Juvenile Salmonid Production Assessment Project
The Puyallup Tribe Fisheries Department began long term monitoring of juvenile salmon on the Puyallup River in 2000, and the White River in 2016. Juvenile salmon migrate from the freshwater to marine waters from late winter to mid-summer. The primary objectives of this study are to estimate the abundance of natural-origin Chinook salmon and evaluate other characteristics. In addition, other species of salmon, Steelhead, Coho, Chum, Pink and Bull Trout, are also monitored. Depending on river conditions, the traps are generally operated on a continuous basis from February through August.
The Puyallup River is located in mid-central Puget Sound, Washington, and enters into Commencement Bay. The Puyallup River Watershed encompasses 438 square miles and includes three major tributaries: the Carbon River, Mowich River and South Prairie Creek. The Puyallup, Carbon and Mowich Rivers originate from glaciers located in Mt. Rainer National Park and exhibit the classic features of glacial streams: frequently shifting braided channels, high turbidity and low temperatures.
Prior to the construction of the Electron Diversion Dam in 1904, natural production occurred throughout the entire Puyallup River Basin. However, the dam eliminated access to 21.5 miles of spawning habitat. In the fall of 2000, the Puyallup Tribe reopened this habitat for fish use by installing a fish ladder at the Electron Dam.
The White River is located in Pierce County, Washington and is a tributary to the Puyallup River. The White and West Fork of the White River, the two primary rivers which contribute flow, originate from glaciers located in Mt. Rainer National Park and exhibit the classic features of glacial streams: frequently shifting braided channels, high turbidity and low temperatures.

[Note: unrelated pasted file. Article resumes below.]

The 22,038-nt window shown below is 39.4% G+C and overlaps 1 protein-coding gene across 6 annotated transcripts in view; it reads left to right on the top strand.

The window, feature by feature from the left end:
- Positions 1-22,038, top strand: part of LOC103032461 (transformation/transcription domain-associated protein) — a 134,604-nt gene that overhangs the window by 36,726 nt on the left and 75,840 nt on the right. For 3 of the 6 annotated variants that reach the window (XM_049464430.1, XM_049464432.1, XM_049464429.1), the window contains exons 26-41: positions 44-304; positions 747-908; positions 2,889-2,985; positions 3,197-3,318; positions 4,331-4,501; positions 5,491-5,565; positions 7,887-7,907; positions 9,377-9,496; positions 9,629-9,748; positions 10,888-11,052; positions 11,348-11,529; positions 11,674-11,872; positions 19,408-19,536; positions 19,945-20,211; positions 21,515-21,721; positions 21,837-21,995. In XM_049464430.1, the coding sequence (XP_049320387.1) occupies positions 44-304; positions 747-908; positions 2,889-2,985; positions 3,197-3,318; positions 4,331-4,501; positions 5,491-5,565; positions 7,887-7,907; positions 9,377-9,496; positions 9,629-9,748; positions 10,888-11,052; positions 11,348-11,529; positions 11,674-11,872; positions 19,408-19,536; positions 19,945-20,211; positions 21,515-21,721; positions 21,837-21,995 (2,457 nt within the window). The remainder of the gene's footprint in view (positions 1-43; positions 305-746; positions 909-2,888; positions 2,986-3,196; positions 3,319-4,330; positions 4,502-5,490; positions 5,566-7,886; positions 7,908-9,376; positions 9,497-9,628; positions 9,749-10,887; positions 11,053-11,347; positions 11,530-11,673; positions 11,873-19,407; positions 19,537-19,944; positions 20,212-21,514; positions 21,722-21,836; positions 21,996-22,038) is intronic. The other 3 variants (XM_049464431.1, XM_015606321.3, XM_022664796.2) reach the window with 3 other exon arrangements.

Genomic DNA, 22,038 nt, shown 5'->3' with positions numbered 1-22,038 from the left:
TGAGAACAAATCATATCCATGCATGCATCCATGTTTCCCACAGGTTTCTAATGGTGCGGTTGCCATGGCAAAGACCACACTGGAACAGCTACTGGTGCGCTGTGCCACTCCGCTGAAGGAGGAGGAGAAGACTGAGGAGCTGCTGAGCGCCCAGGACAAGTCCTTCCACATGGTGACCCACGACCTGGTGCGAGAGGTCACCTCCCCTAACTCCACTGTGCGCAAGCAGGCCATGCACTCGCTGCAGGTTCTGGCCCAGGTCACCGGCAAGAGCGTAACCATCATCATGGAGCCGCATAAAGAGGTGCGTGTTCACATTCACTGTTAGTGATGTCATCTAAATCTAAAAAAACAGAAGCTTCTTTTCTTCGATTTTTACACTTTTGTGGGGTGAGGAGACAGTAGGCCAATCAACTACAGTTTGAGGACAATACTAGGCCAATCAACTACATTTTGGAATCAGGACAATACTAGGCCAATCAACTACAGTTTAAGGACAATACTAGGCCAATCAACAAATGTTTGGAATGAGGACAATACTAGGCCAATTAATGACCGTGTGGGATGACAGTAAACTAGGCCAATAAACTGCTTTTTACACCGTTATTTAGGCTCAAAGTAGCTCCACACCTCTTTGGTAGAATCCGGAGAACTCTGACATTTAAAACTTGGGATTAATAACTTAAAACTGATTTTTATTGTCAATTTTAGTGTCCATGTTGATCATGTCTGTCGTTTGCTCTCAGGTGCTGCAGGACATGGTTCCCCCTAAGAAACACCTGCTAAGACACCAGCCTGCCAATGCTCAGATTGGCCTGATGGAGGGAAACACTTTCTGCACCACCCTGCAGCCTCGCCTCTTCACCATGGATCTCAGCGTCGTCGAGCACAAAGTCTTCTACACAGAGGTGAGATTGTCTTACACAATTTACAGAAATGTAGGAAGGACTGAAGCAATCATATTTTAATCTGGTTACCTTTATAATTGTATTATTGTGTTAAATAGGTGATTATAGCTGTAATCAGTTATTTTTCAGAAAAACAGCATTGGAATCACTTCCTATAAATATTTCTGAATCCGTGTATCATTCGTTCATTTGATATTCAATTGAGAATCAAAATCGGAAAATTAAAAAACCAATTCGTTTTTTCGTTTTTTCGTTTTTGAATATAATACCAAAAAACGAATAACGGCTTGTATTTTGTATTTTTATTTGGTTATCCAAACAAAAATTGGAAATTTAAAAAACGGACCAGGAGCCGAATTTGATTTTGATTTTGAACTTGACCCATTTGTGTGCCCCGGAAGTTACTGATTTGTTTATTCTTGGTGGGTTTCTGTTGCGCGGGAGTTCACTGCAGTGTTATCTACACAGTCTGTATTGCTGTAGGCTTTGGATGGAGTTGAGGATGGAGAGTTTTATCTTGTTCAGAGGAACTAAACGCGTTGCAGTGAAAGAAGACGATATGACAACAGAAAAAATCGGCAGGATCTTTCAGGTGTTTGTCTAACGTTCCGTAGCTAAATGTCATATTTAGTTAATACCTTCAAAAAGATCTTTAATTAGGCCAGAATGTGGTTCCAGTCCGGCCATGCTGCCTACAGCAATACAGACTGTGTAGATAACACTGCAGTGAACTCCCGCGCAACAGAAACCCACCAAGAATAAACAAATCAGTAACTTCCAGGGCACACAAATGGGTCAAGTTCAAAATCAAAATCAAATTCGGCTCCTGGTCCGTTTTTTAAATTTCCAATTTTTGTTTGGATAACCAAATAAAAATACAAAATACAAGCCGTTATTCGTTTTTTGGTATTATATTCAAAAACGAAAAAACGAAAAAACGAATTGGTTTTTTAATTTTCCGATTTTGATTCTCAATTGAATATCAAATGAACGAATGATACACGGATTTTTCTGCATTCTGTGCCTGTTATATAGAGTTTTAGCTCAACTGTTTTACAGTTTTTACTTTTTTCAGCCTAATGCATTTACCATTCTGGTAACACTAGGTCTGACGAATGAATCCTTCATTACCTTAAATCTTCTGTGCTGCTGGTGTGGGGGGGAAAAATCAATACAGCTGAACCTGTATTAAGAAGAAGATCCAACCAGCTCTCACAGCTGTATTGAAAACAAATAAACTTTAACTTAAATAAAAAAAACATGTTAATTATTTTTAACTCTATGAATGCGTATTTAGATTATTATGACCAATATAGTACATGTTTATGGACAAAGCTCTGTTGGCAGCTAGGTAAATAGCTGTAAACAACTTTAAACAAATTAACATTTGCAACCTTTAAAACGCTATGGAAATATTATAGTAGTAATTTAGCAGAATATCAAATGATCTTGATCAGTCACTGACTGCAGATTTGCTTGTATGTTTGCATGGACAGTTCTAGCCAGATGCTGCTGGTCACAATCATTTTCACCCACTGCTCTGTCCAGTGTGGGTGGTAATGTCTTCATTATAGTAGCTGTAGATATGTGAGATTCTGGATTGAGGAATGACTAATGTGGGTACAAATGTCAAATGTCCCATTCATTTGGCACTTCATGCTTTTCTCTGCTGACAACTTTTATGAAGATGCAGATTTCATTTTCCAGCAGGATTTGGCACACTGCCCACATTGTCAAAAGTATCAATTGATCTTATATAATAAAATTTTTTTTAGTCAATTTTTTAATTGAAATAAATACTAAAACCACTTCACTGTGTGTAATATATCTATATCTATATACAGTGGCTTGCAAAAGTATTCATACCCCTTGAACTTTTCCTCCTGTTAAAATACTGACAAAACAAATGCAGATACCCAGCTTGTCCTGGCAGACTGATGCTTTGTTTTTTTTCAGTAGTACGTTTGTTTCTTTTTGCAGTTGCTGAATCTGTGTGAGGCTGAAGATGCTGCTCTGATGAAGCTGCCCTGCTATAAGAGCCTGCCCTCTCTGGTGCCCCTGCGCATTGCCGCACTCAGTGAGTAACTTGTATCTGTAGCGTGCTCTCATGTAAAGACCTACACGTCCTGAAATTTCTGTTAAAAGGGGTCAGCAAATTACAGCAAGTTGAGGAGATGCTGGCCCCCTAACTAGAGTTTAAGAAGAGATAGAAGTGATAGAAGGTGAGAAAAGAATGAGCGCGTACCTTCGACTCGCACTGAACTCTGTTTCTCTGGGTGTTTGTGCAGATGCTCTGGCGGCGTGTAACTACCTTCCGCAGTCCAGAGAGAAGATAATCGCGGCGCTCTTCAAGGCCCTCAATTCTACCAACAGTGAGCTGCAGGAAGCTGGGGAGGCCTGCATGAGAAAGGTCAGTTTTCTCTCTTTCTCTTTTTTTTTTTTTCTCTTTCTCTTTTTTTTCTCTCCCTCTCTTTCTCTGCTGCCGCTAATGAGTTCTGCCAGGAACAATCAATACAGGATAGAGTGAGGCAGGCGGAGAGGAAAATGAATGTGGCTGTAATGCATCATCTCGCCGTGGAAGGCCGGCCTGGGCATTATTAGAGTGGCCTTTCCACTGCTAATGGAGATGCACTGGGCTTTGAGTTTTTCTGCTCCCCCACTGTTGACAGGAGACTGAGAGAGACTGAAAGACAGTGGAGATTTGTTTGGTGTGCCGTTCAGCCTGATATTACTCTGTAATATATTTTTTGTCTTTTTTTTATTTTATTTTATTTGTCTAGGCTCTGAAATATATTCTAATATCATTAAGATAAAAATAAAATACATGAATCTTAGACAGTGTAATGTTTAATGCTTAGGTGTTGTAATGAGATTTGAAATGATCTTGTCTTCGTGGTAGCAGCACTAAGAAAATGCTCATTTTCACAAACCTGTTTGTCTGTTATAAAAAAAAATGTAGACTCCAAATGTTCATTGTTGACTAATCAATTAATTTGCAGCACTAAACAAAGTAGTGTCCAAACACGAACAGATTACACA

Unlike the Puyallup River, the White River is managed for flood control by the U.S. Army Corps of Engineers. In 1947, the Corps built an earthen dam at river mile 29.6 and then followed up with construction of fishway facilities five miles below the dam at river mile 24.3 in 1949. Because the earthen dam, Mud Mountain Dam is impassible to fish.
An eight-foot rotary screw trap is used to capture juvenile salmon during their annual migration. The passive trapping mechanism utilized on both traps is eight feet in diameter and mounted between two floating pontoons. Once placed in the river, the trap remains stationary for the season.
Fish are captured when they enter the trap and remain in the live box until the trap is checked. When the trap is checked, individuals are identified, counted and sampled, then released back to the river to continue their journey. Data collected is used to monitor the health and recovery of salmon in the Puyallup River watershed.
The Juvenile Salmonid Production Assessment Project is made possible by funding from King County, the Salmon Recovery Funding Board, and the Puyallup Tribe of Indians. Thank you to our partners at the Muckleshoot Indian Tribe, the Washington Department of Fish and Wildlife, and the Cities of Puyallup and Sumner.
For more information, contact Puyallup Tribe Fisheries at 253-680-5560.